Top 5 employee benefits in the legal sector
Companies will go out of their way to attract the top talent in the legal sector. Once upon a time that meant little more than a bidding war between rival firms looking to recruit the cream of the crop, but now – with a vast array of employee benefits available – the offer of a generous salary is no guarantee that a company will succeed in hiring the candidate of its choice.
A major study from HR in Law and Portus Consulting demonstrates how firms in the Legal 100 have recognised this trend and are now offering flexible benefits. Some 54 per cent of companies surveyed provide online flexible benefits to staff, with respondents stating this helps them to offer packages like discount schemes, dental insurance, or the ability to buy and sell holiday.
But what are the benefits most likely appeal to members of the legal profession? This guide takes a look at five of the most popular options.
From personal dental and medical insurance to plans covering an entire family, healthcare-related benefits are commonplace in the legal sector. According to PwC, medical insurance was cited by a third of women and a quarter of men asked to choose their top two workplace benefits.
One of the few downsides of such perks is their prevalence; research from BUPA revealed more than half of all businesses that provide private healthcare believe their staff consider it to be a standard working benefit.
Once the sole preserve of top executives and salespeople, company cars have become increasingly common as a workplace benefit.
PwC’s research indicates a significant gender divide when it comes to assessing the appeal of the company car; just under one in three men said it was the perk they would most likely to see introduced, compared with one in five women.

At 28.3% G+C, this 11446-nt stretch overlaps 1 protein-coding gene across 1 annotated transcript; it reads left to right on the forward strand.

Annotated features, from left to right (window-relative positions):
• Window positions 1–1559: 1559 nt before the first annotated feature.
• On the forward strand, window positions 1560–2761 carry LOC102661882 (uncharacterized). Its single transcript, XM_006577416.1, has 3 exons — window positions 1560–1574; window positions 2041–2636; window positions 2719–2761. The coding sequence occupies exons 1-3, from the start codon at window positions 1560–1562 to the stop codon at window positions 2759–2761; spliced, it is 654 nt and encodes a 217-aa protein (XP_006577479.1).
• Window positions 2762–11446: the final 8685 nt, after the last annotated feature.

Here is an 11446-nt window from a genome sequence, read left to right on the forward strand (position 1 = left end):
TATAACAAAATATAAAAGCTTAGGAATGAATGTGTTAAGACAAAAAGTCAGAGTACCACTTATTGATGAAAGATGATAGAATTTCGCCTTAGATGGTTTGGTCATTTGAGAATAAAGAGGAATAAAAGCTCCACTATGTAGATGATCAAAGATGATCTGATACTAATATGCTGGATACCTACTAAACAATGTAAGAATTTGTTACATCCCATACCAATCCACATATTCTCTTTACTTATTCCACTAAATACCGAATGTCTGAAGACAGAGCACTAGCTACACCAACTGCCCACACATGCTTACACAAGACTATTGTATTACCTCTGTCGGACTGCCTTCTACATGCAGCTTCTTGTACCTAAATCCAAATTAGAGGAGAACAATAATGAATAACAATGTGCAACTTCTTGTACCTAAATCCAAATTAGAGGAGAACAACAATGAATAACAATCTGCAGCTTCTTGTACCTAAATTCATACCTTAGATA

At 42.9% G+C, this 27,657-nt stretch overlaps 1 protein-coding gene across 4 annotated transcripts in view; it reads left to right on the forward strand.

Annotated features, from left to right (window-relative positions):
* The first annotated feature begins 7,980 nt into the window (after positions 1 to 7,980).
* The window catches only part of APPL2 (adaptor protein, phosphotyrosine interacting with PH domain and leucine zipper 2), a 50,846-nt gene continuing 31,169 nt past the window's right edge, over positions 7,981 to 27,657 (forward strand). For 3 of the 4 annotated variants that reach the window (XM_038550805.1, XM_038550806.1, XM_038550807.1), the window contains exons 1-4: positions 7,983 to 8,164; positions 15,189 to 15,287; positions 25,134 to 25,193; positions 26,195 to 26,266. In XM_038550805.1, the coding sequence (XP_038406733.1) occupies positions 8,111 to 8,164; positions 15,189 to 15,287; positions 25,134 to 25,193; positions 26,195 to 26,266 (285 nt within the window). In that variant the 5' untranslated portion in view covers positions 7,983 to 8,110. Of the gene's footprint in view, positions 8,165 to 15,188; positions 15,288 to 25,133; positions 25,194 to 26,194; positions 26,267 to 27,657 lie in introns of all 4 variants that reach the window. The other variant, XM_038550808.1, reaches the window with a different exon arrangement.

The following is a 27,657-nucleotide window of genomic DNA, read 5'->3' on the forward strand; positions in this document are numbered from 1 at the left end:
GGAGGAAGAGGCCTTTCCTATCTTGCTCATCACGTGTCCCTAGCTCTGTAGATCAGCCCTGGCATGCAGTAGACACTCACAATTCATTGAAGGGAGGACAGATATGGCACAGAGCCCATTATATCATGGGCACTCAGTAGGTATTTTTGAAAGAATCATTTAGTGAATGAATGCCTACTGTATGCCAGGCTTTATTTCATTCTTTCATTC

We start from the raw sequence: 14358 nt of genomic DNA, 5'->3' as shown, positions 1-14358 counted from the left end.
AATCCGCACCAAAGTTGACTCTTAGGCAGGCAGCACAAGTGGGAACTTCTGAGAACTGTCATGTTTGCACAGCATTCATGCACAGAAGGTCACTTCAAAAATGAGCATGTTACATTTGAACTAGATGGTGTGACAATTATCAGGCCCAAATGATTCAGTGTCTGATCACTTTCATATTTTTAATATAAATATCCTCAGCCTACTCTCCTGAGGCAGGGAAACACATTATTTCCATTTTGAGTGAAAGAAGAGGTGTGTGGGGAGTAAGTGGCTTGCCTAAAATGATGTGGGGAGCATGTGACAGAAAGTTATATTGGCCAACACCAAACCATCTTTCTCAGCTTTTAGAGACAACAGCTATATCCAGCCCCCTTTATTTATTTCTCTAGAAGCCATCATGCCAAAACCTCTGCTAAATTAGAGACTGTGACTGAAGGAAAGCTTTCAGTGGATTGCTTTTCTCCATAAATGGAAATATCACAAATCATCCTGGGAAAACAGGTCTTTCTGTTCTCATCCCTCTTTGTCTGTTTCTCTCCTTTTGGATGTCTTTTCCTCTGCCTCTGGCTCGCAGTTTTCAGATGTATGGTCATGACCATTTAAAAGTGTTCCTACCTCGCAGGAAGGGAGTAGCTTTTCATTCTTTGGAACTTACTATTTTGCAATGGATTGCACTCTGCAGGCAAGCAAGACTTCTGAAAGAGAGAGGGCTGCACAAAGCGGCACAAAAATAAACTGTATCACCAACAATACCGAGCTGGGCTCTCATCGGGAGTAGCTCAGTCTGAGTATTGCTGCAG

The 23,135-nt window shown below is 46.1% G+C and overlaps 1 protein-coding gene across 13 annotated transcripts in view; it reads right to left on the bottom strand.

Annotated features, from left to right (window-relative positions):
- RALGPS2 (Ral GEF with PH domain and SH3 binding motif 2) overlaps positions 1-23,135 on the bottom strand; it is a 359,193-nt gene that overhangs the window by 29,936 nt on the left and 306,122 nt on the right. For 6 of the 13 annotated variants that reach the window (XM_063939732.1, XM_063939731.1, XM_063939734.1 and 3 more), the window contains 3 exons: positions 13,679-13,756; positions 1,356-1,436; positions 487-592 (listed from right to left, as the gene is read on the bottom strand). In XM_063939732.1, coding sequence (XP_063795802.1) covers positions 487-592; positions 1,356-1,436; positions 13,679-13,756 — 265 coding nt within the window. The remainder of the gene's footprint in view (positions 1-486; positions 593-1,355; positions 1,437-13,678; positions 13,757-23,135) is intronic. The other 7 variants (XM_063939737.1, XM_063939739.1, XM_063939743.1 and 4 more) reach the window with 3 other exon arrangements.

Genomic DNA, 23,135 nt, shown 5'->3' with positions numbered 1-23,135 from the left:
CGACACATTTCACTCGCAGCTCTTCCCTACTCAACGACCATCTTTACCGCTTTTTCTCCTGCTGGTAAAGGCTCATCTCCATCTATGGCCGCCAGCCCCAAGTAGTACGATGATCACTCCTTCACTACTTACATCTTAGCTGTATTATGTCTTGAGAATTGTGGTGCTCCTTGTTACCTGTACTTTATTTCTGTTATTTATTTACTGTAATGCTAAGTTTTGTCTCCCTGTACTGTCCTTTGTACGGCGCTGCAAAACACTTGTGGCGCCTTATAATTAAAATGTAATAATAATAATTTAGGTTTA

They were also found to be more popular among younger employees. Some 32 per cent of Generation Y respondents voiced their preference for a company car scheme, with this proportion dropping to 27 per cent among those aged 40 or over.
Given that housing is the single biggest expenditure for the vast majority of people, help with mortgages or other related costs is a much sought-after benefit.
PwC says more than a third (37 per cent) of all employees would like to see access to better mortgage rates introduced as a benefit. Broken down by age range, this perk was favoured by 36 per cent of people in their 20s, 43 per cent in their 30s and 38 per cent in their 40s.
Flexibility on holiday
Clearly, a major factor for legal professionals choosing whether to change jobs is the chance to make the most of their free time – and that includes the ability to buy or sell annual leave. When asked by PwC, 35 per cent of all employees rated extra holiday as one of their top three workplace benefits.
High-profile companies that have chosen to give staff complete flexibility with regard to booking holiday include Virgin Group, which last year announced that its 170 employees could “take off whenever they want for as long as they want”. Boss Sir Richard Branson explained the assumption is that “they are only going to do it when they feel 100 per cent comfortable that they and their team are up to date on every project and that their absence will not in any way damage the business – or, for that matter, their careers”.
Of course, while all of the above are attractive options, some will always prefer a cash sum. However, research suggests a cash bonus is most popular among junior employees; PwC asked respondents whether they would be prepared to swap £1,000 of their salary for the chance to earn a £5,000 performance-related bonus, with 36 per cent of under-20s agreeing that they would. In contrast, just 18 per cent of 40 to 59-year-olds said they would be prepared to do the same.